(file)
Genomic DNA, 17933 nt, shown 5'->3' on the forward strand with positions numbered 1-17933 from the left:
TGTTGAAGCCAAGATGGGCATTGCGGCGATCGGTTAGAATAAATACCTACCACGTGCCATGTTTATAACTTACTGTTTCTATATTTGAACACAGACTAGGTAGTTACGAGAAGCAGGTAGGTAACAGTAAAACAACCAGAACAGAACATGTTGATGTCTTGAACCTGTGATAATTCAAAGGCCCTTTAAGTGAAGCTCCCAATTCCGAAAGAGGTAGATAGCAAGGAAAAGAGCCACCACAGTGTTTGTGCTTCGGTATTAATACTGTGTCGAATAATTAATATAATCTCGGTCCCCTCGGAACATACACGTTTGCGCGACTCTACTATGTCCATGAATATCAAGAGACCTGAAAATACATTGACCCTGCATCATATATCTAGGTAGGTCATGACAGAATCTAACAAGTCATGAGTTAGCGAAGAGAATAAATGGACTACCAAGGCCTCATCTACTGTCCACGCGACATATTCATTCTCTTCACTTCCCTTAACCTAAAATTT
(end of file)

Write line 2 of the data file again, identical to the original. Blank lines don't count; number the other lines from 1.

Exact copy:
TGTTGAAGCCAAGATGGGCATTGCGGCGATCGGTTAGAATAAATACCTACCACGTGCCATGTTTATAACTTACTGTTTCTATATTTGAACACAGACTAGGTAGTTACGAGAAGCAGGTAGGTAACAGTAAAACAACCAGAACAGAACATGTTGATGTCTTGAACCTGTGATAATTCAAAGGCCCTTTAAGTGAAGCTCCCAATTCCGAAAGAGGTAGATAGCAAGGAAAAGAGCCACCACAGTGTTTGTGCTTCGGTATTAATACTGTGTCGAATAATTAATATAATCTCGGTCCCCTCGGAACATACACGTTTGCGCGACTCTACTATGTCCATGAATATCAAGAGACCTGAAAATACATTGACCCTGCATCATATATCTAGGTAGGTCATGACAGAATCTAACAAGTCATGAGTTAGCGAAGAGAATAAATGGACTACCAAGGCCTCATCTACTGTCCACGCGACATATTCATTCTCTTCACTTCCCTTAACCTAAAATTT